Get Alert
Please Wait... Processing your request... Please Wait.
You must sign in to sign-up for alerts.

Please confirm that your email address is correct, so you can successfully receive this alert.

Onset of obsessive-compulsive disorder in pregnancy
Am J Psychiatry 1992;149:947-950.
text A A A
PDF of the full text article.

OBJECTIVE: Although the role of pregnancy and childbirth in postpartum psychosis and depression has been studied, the association between pregnancy and obsessive-compulsive disorder has not been specifically addressed. The authors evaluated the role of pregnancy in the onset of obsessive-compulsive disorder. METHOD: Female patients with obsessive- compulsive disorder (N = 106) completed a questionnaire assessing age at onset of symptoms, marital status, number of children, age at each pregnancy, and life events associated with the onset of obsessive- compulsive disorder. RESULTS: Of the 106 women, 42 were childless and 59 had at least one child each; five others were also childless but had had abortions (N = 4) or a miscarriage (N = 1). Of the 42 women without children, 12 (28.6%) had first experienced obsessive-compulsive symptoms between the ages of 13 and 15 years, but there were two peaks of onset for the women with children: ages 22-24 and 29-32 years. Of the 59 patients with children, 23 (39.0%) had experienced symptom onset during pregnancy; this was the first pregnancy for 12, the second pregnancy for eight, and the third pregnancy for three. Four of the five women who had had abortions or a miscarriage had experienced the onset or an exacerbation of obsessive-compulsive symptoms during pregnancy. CONCLUSIONS: The association between pregnancy and the onset of obsessive-compulsive symptoms in these female patients highlights the need for further research on psychological and biological factors associated with pregnancy and obsessive-compulsive disorder.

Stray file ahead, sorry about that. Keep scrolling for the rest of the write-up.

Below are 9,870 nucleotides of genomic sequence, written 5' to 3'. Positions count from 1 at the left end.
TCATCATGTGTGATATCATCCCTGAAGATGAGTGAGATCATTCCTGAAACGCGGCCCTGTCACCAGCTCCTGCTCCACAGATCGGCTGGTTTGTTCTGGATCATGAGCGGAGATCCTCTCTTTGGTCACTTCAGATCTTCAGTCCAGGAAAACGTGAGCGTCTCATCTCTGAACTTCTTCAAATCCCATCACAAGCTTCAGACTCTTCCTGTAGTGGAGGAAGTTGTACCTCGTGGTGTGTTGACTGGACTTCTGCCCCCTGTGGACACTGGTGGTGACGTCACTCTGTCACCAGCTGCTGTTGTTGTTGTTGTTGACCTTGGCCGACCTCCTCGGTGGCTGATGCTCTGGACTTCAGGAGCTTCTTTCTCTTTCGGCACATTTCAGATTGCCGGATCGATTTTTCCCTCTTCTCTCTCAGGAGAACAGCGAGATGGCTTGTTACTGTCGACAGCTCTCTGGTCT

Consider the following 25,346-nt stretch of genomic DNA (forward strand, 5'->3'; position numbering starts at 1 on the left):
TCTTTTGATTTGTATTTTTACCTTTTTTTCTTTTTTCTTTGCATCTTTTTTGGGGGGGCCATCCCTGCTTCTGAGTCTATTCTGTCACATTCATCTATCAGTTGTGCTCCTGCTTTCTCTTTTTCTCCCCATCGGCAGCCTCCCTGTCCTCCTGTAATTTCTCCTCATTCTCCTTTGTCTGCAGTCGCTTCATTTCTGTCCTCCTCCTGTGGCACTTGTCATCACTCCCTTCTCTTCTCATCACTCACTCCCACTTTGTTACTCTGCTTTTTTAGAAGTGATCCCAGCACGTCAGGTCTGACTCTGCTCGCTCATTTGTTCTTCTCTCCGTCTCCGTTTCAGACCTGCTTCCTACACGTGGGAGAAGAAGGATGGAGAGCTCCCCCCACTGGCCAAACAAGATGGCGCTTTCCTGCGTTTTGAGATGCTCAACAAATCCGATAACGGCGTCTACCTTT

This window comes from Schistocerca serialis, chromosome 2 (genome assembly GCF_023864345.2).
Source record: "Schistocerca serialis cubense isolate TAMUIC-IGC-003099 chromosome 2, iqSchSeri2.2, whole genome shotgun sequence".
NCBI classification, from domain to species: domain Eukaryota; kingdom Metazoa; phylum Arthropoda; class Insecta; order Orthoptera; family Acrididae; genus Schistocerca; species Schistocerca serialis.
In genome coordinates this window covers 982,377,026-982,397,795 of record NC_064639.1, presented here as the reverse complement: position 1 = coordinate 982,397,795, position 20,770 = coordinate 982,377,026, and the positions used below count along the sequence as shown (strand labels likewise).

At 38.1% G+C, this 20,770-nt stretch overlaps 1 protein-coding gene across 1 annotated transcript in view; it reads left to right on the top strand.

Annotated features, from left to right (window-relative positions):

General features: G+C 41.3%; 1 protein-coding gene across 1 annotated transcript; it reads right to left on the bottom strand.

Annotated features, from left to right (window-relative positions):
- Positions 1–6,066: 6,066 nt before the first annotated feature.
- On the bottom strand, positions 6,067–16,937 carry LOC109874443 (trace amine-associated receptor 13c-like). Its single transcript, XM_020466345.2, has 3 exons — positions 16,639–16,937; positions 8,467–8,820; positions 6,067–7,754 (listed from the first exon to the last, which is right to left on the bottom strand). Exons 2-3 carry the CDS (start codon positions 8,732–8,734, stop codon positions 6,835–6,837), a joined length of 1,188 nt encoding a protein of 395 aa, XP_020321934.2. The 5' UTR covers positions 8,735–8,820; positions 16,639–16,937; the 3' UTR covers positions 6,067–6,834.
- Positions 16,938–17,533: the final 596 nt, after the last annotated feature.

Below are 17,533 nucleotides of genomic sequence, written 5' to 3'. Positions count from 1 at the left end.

Abstract Teaser
Figures in this Article

Your Session has timed out. Please sign back in to continue.
Sign In Your Session has timed out. Please sign back in to continue.
Sign In to Access Full Content
Sign in via Athens (What is this?)
Athens is a service for single sign-on which enables access to all of an institution's subscriptions on- or off-site.
Not a subscriber?

Subscribe Now/Learn More

PsychiatryOnline subscription options offer access to the DSM-5 library, books, journals, CME, and patient resources. This all-in-one virtual library provides psychiatrists and mental health professionals with key resources for diagnosis, treatment, research, and professional development.

Need more help? PsychiatryOnline Customer Service may be reached by emailing PsychiatryOnline@psych.org or by calling 800-368-5777 (in the U.S.) or 703-907-7322 (outside the U.S.).




CME Activity

There is currently no quiz available for this resource. Please click here to go to the CME page to find another.
Submit a Comments
Please read the other comments before you post yours. Contributors must reveal any conflict of interest.
Comments are moderated and will appear on the site at the discertion of APA editorial staff.

* = Required Field
(if multiple authors, separate names by comma)
Example: John Doe

Web of Science® Times Cited: 100

Related Content
Manual of Clinical Psychopharmacology, 7th Edition > Chapter 12.  >
APA Practice Guidelines > Chapter 0.  >
The American Psychiatric Publishing Textbook of Psychopharmacology, 4th Edition > Chapter 44.  >
APA Practice Guidelines > Chapter 11.  >
APA Practice Guidelines > Chapter 11.  >
Topic Collections
Psychiatric News
Read more at Psychiatric News >>
APA Guidelines
PubMed Articles